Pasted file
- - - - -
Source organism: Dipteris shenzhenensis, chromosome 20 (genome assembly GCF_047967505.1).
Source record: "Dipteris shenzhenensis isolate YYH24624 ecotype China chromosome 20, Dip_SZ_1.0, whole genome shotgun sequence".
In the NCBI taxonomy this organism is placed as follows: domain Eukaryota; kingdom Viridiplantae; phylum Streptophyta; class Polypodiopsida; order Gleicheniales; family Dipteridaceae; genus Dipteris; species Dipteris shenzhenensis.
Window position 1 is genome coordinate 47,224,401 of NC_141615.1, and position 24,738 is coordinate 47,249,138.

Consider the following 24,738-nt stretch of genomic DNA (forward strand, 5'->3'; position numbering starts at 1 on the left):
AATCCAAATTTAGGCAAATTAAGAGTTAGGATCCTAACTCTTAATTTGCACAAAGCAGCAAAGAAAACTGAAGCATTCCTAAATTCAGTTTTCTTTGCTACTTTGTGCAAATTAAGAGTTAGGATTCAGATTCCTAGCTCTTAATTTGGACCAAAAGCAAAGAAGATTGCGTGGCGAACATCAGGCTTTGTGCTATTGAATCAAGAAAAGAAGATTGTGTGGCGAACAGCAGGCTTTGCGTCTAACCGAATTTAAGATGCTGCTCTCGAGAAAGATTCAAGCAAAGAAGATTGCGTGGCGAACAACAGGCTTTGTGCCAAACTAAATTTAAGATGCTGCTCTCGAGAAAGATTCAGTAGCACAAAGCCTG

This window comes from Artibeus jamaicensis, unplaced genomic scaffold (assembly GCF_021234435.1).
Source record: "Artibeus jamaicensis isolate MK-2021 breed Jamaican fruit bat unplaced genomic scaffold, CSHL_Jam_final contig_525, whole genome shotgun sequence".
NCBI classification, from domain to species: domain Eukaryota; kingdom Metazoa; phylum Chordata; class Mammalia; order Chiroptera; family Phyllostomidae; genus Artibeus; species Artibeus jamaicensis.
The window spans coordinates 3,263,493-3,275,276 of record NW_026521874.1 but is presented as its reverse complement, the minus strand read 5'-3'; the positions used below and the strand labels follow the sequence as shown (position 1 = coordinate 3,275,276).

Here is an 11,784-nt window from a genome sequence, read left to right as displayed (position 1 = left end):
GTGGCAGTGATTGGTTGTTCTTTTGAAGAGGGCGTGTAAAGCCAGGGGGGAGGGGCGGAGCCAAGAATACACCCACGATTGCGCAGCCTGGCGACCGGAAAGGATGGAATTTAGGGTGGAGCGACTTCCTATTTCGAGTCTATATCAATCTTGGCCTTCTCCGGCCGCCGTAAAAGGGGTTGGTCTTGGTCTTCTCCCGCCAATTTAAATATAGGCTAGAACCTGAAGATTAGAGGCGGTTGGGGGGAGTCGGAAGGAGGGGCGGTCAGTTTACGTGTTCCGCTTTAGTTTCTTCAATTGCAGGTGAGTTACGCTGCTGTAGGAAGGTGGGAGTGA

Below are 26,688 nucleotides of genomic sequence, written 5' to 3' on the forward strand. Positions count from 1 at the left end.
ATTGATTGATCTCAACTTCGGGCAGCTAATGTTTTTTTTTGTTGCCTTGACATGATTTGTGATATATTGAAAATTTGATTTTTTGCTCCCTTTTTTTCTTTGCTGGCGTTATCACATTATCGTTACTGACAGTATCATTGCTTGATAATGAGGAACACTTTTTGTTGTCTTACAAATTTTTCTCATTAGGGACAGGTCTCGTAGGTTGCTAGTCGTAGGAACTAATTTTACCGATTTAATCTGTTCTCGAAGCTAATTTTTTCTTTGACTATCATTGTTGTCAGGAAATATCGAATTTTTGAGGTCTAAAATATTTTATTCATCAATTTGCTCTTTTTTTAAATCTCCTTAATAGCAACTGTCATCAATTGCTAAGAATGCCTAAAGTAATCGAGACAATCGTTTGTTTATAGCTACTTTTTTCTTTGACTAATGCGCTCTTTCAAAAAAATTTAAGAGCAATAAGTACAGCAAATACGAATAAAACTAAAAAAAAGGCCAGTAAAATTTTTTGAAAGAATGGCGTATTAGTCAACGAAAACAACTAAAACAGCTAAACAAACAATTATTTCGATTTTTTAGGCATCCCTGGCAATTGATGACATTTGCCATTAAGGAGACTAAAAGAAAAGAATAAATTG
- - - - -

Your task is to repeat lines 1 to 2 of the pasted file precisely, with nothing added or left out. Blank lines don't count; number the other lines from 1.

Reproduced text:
Source organism: Dipteris shenzhenensis, chromosome 20 (genome assembly GCF_047967505.1).
Source record: "Dipteris shenzhenensis isolate YYH24624 ecotype China chromosome 20, Dip_SZ_1.0, whole genome shotgun sequence".